While Sir Thomas Malory's Morte D’Arthur differs from classical medieval Saracen romances like La Chanson de Roland, it still contains stereotypical representations that warrant examination. After all, it was the Arthurian epics that popularized the Saracens as a major medieval literary theme in Britain.
The construction of the Arthurian identity involved positioning King Arthur in opposition to the vilified Saracens, paralleling Charlemagne's actions during the Crusades, with the Arthurian tradition providing historical context to contemporary crusades by referencing Charlemagne's efforts in turning back the Muslim tide from Europe.
In Morte D’Arthur, sporadic Saracen presence symbolizes a significant ideological reminder of perceived heathens, viewed as heretics and an affliction from God, highlighting King Arthur and his knights as saviours tasked with eliminating the threat to Christendom.
Saracens in Morte D’Arthur are depicted as demonic agents of war, subservient to the Roman emperor Lucius, portraying them as the "other" to a more civilized enemy, emphasizing their parasitic and less individualized role.
The supposed allegiance of Saracens to the Romans in Morte D’Arthur is crucial for the narrative's exploration of historical transfiguration, despite historical impossibility, given longstanding conflicts between Rome and Eastern civilizations, including Islam and Ancient Rome.
In fact, there have been countless devastating wars around the Mediterranean between Romans on one hand and Phoenicians, Carthaginians, Arabs and other Muslim empires on the other hand.
Malory writes about the “Saracens” who flocked out to help the Roman emperor – including Muslims from North Africa, Arabia, Egypt, Syria, Palestine, Iraq, Turkey, Armenia, and India – basically representative of the territorial expansion of Islam in medieval times.
Malory described Saracens as “horrible people,” who sided with a Roman tyrant to destroy the Christian utopia of Camelot that King Arthur and his knights had striven to construct. This contrasts with the "democratic" King Arthur who assembles his parliament to declare a holy war against the Roman emperor and his Saracens.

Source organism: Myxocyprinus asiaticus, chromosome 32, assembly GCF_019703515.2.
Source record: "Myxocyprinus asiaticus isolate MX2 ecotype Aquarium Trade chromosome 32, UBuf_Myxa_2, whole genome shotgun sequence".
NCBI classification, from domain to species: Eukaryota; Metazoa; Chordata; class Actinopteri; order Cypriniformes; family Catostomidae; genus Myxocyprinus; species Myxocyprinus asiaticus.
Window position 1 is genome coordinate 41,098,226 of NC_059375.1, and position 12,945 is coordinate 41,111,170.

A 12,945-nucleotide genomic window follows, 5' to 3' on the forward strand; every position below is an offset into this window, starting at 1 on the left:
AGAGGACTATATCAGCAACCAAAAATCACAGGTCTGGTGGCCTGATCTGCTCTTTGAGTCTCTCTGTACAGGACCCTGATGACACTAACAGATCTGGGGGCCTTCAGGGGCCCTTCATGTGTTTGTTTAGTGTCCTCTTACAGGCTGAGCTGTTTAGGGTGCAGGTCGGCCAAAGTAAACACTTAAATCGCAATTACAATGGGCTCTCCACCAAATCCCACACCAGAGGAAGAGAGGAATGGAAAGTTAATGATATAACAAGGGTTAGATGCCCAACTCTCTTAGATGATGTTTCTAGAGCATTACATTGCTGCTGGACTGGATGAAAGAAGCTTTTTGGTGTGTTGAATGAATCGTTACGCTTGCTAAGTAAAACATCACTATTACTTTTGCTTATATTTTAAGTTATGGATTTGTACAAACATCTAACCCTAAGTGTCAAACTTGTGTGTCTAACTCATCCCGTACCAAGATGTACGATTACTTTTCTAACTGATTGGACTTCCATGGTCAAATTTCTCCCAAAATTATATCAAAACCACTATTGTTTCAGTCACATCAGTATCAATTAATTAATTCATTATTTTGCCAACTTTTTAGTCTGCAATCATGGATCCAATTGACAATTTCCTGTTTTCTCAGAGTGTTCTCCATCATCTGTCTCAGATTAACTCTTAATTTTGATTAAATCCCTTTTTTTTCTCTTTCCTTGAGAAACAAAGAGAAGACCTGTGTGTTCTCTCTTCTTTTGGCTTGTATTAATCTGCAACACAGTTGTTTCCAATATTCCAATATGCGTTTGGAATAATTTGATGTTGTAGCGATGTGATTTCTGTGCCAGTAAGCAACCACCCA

Malory establishes a binary opposition between King Arthur's "democracy" and civilization versus the autocracy and barbarism of the Saracens, vividly depicted through Arthur's nightmarish vision during a decisive battle. Arthur’s dream or vision of the black bear that loomed from the “Orient”.
In the dream, King Arthur sees a dragon, interpreted by King Arthur’s’ “philosophers” as his divinely given invincible power. The dragon was then attacked by a large, fearsome black bear.
Whilst seeing Emperor Lucius as the black bear may be the first thought, it may have very well visualized the Saracens, or even the Prophet Muhammad (S), for Lucius is neither depicted as the first military danger, nor the cultural other.
Malory's focus on the battle between Christians and Muslims, rather than the war between "English" and Romans, is evident in his detailed narration of the dual battles between King Arthur's Christian knights and the Saracens, emphasizing a thematic clash.
In the battle, Malory highlights the intense personal animosity between Sir Cador and the King of "Lybye," revealing a focus on the dehumanization of Saracen foes, and even corpses, through cursing and humiliation. Malory's battle narrative, akin to Hollywood Vietnam War films, emphasizes the Saracens as the real enemy.
Throughout Malory's text, the distinct enemies are consistently referred to as Romans and "Saracens," emphasizing Arthur and his knights overwhelming the latter, with specific instances of glorification for knights like Sir Lancelot based on Saracen kills, with little or no mention of Roman ones.
In Morte D’Arthur, Arthur's encounter with the "Grete gyaunts of Gene" parallels the symbolism of the black bear, emphasizing the Saracens as an embodiment of bestiality, paganism, and otherness, consistent with typical medieval portrayals associating Saracens with attributes like blackness and ferocity.
King Arthur and his Knights can serve as a source of cultural identification and aesthetic satisfaction in Saracen lands, with themes like chivalry and courtly love resonating well, aligning with central elements in the Arab, Persian, and South Asian literary tradition.
Despite the potential for cultural resonance, the Arthurian tradition carries a risk of cultural alienation in the Middle East due to its Islamophobic discourse and stereotypical representations, that might make King Arthur and his knights unwelcome in the lands of what Malory calls the “Saracens”.